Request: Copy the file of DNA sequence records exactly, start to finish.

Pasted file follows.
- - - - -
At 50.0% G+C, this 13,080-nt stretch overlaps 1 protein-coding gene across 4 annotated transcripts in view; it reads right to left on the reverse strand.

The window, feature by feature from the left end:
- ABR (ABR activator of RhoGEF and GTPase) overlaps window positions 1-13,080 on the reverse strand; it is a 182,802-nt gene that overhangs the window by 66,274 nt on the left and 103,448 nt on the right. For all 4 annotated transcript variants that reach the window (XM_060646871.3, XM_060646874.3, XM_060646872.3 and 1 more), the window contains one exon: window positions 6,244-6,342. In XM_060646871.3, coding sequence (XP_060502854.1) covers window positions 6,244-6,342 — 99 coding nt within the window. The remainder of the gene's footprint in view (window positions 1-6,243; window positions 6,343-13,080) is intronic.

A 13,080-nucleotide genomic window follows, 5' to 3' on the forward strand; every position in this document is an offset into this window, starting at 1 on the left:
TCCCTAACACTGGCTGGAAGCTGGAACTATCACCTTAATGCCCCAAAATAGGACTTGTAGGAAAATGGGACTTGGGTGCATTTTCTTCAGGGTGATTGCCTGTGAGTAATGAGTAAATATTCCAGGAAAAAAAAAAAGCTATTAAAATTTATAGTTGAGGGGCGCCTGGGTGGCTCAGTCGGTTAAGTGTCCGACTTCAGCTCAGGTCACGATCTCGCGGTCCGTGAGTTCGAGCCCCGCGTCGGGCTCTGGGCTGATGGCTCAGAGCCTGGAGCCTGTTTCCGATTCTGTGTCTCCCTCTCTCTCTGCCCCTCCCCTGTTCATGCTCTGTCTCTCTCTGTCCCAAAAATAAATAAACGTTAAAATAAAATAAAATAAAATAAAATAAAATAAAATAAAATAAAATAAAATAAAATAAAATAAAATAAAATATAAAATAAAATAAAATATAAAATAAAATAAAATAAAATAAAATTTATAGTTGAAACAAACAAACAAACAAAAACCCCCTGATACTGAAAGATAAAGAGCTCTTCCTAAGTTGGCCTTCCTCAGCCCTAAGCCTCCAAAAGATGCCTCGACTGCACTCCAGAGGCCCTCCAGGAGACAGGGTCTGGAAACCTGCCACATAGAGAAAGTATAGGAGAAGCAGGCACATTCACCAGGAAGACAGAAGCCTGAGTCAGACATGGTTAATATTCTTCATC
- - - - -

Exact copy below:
At 50.0% G+C, this 13,080-nt stretch overlaps 1 protein-coding gene across 4 annotated transcripts in view; it reads right to left on the reverse strand.

The window, feature by feature from the left end:
- ABR (ABR activator of RhoGEF and GTPase) overlaps window positions 1-13,080 on the reverse strand; it is a 182,802-nt gene that overhangs the window by 66,274 nt on the left and 103,448 nt on the right. For all 4 annotated transcript variants that reach the window (XM_060646871.3, XM_060646874.3, XM_060646872.3 and 1 more), the window contains one exon: window positions 6,244-6,342. In XM_060646871.3, coding sequence (XP_060502854.1) covers window positions 6,244-6,342 — 99 coding nt within the window. The remainder of the gene's footprint in view (window positions 1-6,243; window positions 6,343-13,080) is intronic.

A 13,080-nucleotide genomic window follows, 5' to 3' on the forward strand; every position in this document is an offset into this window, starting at 1 on the left:
TCCCTAACACTGGCTGGAAGCTGGAACTATCACCTTAATGCCCCAAAATAGGACTTGTAGGAAAATGGGACTTGGGTGCATTTTCTTCAGGGTGATTGCCTGTGAGTAATGAGTAAATATTCCAGGAAAAAAAAAAAGCTATTAAAATTTATAGTTGAGGGGCGCCTGGGTGGCTCAGTCGGTTAAGTGTCCGACTTCAGCTCAGGTCACGATCTCGCGGTCCGTGAGTTCGAGCCCCGCGTCGGGCTCTGGGCTGATGGCTCAGAGCCTGGAGCCTGTTTCCGATTCTGTGTCTCCCTCTCTCTCTGCCCCTCCCCTGTTCATGCTCTGTCTCTCTCTGTCCCAAAAATAAATAAACGTTAAAATAAAATAAAATAAAATAAAATAAAATAAAATAAAATAAAATAAAATAAAATAAAATAAAATAAAATATAAAATAAAATAAAATATAAAATAAAATAAAATAAAATAAAATTTATAGTTGAAACAAACAAACAAACAAAAACCCCCTGATACTGAAAGATAAAGAGCTCTTCCTAAGTTGGCCTTCCTCAGCCCTAAGCCTCCAAAAGATGCCTCGACTGCACTCCAGAGGCCCTCCAGGAGACAGGGTCTGGAAACCTGCCACATAGAGAAAGTATAGGAGAAGCAGGCACATTCACCAGGAAGACAGAAGCCTGAGTCAGACATGGTTAATATTCTTCATC